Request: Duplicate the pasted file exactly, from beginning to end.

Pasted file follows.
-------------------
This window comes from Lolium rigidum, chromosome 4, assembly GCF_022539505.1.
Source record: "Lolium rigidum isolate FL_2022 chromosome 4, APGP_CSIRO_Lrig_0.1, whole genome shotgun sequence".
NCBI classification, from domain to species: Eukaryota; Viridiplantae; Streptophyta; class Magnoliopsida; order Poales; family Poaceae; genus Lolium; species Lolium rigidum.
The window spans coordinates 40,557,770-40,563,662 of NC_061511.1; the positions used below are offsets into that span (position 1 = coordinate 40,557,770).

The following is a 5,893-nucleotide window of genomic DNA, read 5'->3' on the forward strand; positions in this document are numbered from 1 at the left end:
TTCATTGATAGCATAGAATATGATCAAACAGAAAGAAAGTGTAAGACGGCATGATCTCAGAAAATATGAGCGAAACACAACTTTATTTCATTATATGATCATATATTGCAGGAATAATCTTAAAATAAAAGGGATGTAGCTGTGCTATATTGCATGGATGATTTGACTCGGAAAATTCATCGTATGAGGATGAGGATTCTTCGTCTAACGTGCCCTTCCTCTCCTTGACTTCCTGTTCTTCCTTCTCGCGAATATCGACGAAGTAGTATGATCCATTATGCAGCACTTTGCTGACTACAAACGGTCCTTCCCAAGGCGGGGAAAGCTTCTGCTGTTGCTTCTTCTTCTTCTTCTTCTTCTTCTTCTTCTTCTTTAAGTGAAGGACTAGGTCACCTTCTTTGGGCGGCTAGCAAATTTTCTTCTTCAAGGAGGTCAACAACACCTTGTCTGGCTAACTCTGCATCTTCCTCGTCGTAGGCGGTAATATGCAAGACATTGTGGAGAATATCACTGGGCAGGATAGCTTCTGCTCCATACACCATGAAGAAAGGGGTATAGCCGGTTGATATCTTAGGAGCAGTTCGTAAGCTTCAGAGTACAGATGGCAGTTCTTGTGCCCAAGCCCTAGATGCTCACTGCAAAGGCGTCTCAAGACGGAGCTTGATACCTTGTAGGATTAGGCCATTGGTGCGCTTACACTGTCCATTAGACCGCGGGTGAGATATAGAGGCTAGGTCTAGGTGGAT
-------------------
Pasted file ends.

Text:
This window comes from Lolium rigidum, chromosome 4, assembly GCF_022539505.1.
Source record: "Lolium rigidum isolate FL_2022 chromosome 4, APGP_CSIRO_Lrig_0.1, whole genome shotgun sequence".
NCBI classification, from domain to species: Eukaryota; Viridiplantae; Streptophyta; class Magnoliopsida; order Poales; family Poaceae; genus Lolium; species Lolium rigidum.
The window spans coordinates 40,557,770-40,563,662 of NC_061511.1; the positions used below are offsets into that span (position 1 = coordinate 40,557,770).

The following is a 5,893-nucleotide window of genomic DNA, read 5'->3' on the forward strand; positions in this document are numbered from 1 at the left end:
TTCATTGATAGCATAGAATATGATCAAACAGAAAGAAAGTGTAAGACGGCATGATCTCAGAAAATATGAGCGAAACACAACTTTATTTCATTATATGATCATATATTGCAGGAATAATCTTAAAATAAAAGGGATGTAGCTGTGCTATATTGCATGGATGATTTGACTCGGAAAATTCATCGTATGAGGATGAGGATTCTTCGTCTAACGTGCCCTTCCTCTCCTTGACTTCCTGTTCTTCCTTCTCGCGAATATCGACGAAGTAGTATGATCCATTATGCAGCACTTTGCTGACTACAAACGGTCCTTCCCAAGGCGGGGAAAGCTTCTGCTGTTGCTTCTTCTTCTTCTTCTTCTTCTTCTTCTTCTTCTTTAAGTGAAGGACTAGGTCACCTTCTTTGGGCGGCTAGCAAATTTTCTTCTTCAAGGAGGTCAACAACACCTTGTCTGGCTAACTCTGCATCTTCCTCGTCGTAGGCGGTAATATGCAAGACATTGTGGAGAATATCACTGGGCAGGATAGCTTCTGCTCCATACACCATGAAGAAAGGGGTATAGCCGGTTGATATCTTAGGAGCAGTTCGTAAGCTTCAGAGTACAGATGGCAGTTCTTGTGCCCAAGCCCTAGATGCTCACTGCAAAGGCGTCTCAAGACGGAGCTTGATACCTTGTAGGATTAGGCCATTGGTGCGCTTACACTGTCCATTAGACCGCGGGTGAGATATAGAGGCTAGGTCTAGGTGGAT